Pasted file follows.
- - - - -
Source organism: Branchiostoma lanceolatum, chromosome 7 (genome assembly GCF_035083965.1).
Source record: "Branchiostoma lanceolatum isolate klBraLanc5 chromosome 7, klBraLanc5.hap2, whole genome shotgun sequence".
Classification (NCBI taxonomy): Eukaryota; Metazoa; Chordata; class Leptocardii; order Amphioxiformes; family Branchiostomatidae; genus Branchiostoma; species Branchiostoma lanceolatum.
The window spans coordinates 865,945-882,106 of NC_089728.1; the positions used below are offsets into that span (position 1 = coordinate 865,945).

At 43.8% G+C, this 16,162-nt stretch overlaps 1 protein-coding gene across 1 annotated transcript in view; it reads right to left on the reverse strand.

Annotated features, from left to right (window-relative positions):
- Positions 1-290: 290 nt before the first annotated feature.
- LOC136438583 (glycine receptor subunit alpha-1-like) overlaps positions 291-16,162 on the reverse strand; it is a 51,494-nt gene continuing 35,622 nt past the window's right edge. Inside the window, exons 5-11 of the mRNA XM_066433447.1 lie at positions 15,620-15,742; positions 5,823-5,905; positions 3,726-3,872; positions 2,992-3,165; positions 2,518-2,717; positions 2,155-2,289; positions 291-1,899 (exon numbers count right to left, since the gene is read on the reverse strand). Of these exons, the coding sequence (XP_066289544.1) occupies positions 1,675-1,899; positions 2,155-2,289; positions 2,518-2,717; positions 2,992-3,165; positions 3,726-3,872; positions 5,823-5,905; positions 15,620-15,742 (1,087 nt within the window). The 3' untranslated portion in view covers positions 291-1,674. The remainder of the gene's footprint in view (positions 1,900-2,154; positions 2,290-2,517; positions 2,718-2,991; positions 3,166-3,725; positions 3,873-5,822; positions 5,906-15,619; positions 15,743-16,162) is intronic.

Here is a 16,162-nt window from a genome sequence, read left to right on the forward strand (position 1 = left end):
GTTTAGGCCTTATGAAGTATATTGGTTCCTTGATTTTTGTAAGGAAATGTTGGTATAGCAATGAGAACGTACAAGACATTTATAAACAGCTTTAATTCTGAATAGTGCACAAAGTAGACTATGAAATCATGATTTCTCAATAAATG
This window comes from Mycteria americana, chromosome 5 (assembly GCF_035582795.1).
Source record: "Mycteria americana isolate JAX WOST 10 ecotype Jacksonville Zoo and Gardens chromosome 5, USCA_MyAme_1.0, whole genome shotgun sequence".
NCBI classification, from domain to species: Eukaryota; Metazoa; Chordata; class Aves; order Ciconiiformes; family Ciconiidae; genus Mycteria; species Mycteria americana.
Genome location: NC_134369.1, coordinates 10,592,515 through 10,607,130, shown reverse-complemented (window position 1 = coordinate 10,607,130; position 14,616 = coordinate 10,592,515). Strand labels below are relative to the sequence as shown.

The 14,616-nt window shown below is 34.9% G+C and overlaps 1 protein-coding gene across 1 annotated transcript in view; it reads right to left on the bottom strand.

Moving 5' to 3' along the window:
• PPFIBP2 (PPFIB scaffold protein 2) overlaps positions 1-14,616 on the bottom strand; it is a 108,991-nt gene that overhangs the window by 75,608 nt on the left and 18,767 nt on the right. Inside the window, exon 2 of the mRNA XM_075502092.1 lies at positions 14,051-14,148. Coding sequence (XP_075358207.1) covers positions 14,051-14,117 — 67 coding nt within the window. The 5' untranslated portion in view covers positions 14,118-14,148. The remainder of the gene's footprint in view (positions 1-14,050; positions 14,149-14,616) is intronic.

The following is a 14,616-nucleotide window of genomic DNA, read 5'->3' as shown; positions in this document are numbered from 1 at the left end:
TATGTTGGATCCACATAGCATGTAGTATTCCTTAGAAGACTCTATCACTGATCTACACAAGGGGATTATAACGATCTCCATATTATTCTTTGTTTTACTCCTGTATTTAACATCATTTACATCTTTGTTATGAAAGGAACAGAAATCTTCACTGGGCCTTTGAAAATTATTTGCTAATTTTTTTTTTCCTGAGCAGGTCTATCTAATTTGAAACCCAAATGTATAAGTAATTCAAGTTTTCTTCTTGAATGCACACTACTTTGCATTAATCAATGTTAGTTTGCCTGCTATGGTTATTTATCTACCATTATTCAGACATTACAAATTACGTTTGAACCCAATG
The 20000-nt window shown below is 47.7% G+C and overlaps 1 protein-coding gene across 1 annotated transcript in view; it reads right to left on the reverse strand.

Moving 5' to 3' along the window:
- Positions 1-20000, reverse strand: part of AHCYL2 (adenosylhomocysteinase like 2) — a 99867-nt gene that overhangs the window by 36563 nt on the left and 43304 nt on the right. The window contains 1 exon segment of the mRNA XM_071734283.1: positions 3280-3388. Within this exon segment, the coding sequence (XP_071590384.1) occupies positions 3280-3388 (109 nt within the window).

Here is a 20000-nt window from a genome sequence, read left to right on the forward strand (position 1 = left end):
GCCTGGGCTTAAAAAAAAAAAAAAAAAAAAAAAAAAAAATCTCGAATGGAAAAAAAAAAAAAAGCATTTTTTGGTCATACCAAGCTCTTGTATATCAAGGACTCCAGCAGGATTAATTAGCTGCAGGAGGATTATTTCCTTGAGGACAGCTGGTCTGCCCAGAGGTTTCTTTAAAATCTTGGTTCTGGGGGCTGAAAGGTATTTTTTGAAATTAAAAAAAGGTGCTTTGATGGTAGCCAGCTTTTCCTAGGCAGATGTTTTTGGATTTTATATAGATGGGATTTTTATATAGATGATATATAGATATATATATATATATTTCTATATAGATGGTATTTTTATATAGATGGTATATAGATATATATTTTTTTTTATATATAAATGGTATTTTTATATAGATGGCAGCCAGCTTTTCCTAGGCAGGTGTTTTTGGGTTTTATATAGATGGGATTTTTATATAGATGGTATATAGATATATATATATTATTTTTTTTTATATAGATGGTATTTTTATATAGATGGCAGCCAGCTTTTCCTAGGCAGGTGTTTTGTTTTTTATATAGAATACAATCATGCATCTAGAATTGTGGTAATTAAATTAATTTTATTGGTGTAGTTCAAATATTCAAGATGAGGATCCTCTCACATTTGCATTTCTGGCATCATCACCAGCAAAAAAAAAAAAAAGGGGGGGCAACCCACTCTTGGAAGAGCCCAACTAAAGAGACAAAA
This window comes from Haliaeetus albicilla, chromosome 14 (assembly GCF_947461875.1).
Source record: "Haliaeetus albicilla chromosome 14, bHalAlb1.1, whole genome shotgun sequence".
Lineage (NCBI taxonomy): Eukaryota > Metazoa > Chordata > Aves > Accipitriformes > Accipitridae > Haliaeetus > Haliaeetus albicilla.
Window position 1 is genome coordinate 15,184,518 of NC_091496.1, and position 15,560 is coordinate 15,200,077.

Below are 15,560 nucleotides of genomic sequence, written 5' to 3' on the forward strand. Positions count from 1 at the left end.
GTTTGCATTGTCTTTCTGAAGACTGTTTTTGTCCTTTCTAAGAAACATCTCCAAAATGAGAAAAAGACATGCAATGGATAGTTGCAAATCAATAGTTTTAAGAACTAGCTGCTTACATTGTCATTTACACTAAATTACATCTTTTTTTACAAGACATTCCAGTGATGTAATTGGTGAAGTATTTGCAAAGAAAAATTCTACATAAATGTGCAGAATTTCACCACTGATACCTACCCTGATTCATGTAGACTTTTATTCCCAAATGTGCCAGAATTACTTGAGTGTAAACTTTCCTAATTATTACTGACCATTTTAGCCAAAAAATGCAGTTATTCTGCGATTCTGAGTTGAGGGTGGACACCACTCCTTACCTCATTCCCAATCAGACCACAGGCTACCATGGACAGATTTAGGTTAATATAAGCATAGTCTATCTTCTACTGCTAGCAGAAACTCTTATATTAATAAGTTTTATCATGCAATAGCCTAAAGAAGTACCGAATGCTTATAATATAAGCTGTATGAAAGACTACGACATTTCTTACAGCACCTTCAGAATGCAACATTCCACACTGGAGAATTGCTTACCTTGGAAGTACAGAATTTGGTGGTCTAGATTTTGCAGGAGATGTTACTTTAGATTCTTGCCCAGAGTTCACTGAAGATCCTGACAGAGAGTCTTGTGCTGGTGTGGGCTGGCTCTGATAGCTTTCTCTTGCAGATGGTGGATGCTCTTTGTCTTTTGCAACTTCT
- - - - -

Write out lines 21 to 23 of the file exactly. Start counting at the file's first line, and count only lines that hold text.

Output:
Moving 5' to 3' along the window:
- Positions 1-20000, reverse strand: part of AHCYL2 (adenosylhomocysteinase like 2) — a 99867-nt gene that overhangs the window by 36563 nt on the left and 43304 nt on the right. The window contains 1 exon segment of the mRNA XM_071734283.1: positions 3280-3388. Within this exon segment, the coding sequence (XP_071590384.1) occupies positions 3280-3388 (109 nt within the window).

Here is a 20000-nt window from a genome sequence, read left to right on the forward strand (position 1 = left end):